European Integration - Realities and Perspectives
The Applicable Surrender Procedure
between Romania, Norway and Iceland
Abstract: The paper aims at examining procedures for persons’ surrender that have c ommitted crimes in one
of the territory of the three states in terms of internal and European legislation in this area, its importance
resulting in the need for strengthening specific activities of judicial cooperation in criminal matters. The
previous research conducted in this area has resulted in studies and articles p ublished in professional journals
or proceedings of international conferences. The work is useful to judicial bodies with powers of judicial
cooperation in criminal matters and to those interested in researching this form of judicial cooperation in
criminal matters between Romania and the two mentioned European countries, which are not EU members.
The results of the essential contribution of the work, its originality, ar e focused on the general examination, in
critical observations and proposals for supplementing and amending the European legislative ac t governing
the act of surrender.
Keywords: crime; judicial cooperation; surrender procedure
Preventing and combating crime of all kinds, especially the cross-border one, was a constant concern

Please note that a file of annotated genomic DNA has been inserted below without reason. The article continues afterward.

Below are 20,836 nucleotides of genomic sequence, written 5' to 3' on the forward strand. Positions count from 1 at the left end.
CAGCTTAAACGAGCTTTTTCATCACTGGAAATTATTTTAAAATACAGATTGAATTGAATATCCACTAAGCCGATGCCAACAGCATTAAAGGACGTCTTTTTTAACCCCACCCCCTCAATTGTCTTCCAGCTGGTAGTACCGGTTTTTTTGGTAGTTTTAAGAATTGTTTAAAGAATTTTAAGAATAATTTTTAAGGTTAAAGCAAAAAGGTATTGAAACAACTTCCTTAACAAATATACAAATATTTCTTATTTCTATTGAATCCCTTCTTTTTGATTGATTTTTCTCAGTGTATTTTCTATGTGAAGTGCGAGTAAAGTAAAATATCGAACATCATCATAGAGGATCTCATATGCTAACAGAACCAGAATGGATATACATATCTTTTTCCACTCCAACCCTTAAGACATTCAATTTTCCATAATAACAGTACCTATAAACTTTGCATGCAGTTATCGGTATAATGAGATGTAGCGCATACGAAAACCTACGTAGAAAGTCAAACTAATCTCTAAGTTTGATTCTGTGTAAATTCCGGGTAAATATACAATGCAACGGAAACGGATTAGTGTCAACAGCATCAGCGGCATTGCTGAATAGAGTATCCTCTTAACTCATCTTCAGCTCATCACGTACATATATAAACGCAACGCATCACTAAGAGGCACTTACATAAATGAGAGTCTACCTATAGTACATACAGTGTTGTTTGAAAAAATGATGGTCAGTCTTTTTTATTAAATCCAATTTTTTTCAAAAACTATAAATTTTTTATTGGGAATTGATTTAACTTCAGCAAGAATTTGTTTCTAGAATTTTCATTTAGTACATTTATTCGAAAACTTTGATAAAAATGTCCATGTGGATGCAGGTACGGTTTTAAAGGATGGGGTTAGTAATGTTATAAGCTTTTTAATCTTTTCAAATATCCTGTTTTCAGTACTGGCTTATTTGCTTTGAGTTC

of all countries of the world since ancient times. As intensifying the cooperation in all fields between
the countries of the world, especially at economic level, appeared various possibilities of movement of
individuals on all continents.
Thus, the global crime has seen new forms of expression, some of extraordinary violence, the
perpetrators of these types of actions succeed in many cases to avoid criminal liability, disappearing
from the country where they committed the acts and hiding in the other states. (Rusu, 2010, p. 54)
Under these conditions, over time, the crime manifested in various violence f orms, with threats to
individual security of citizens or to the internal security of states. The creation of some real
opportunities for citizens traveling in Europe (starting from the second half of last century) has caused
new mutations in the structure of cross-border crime, mutations that are generally determined by the
possibility of moving criminal elements, of ensuring efficient organization and logistics. (Rusu, 2009,
We may say that amid all these changes, especially in the recent decades, in Europe, as in the whole
world, crime has known an unprecedented evolution manifested in various forms, some of extreme
gravity, thereby threatening the safety of individual and collective safety, or even the existence of
some states. (Rusu, 2009, p. 186)
This imminent danger, stemming from the growing organized crime, as the possibility of avoiding the
prosecution or trial of perpetrators, hiding in other countries, has led governments to intensify the
activity of international judicial cooperation in criminal matters, being the only way to prevent and
combat the phenomenon as a whole.
Senior Lecturer, PhD, Faculty of Law, “Danubius” University of Galati, 3 Galati Boulevard, 800654 Galati, Romania, Tel.:
+40.372.361.102, fax: +40.372.361.290, Corresponding author: email@example.com.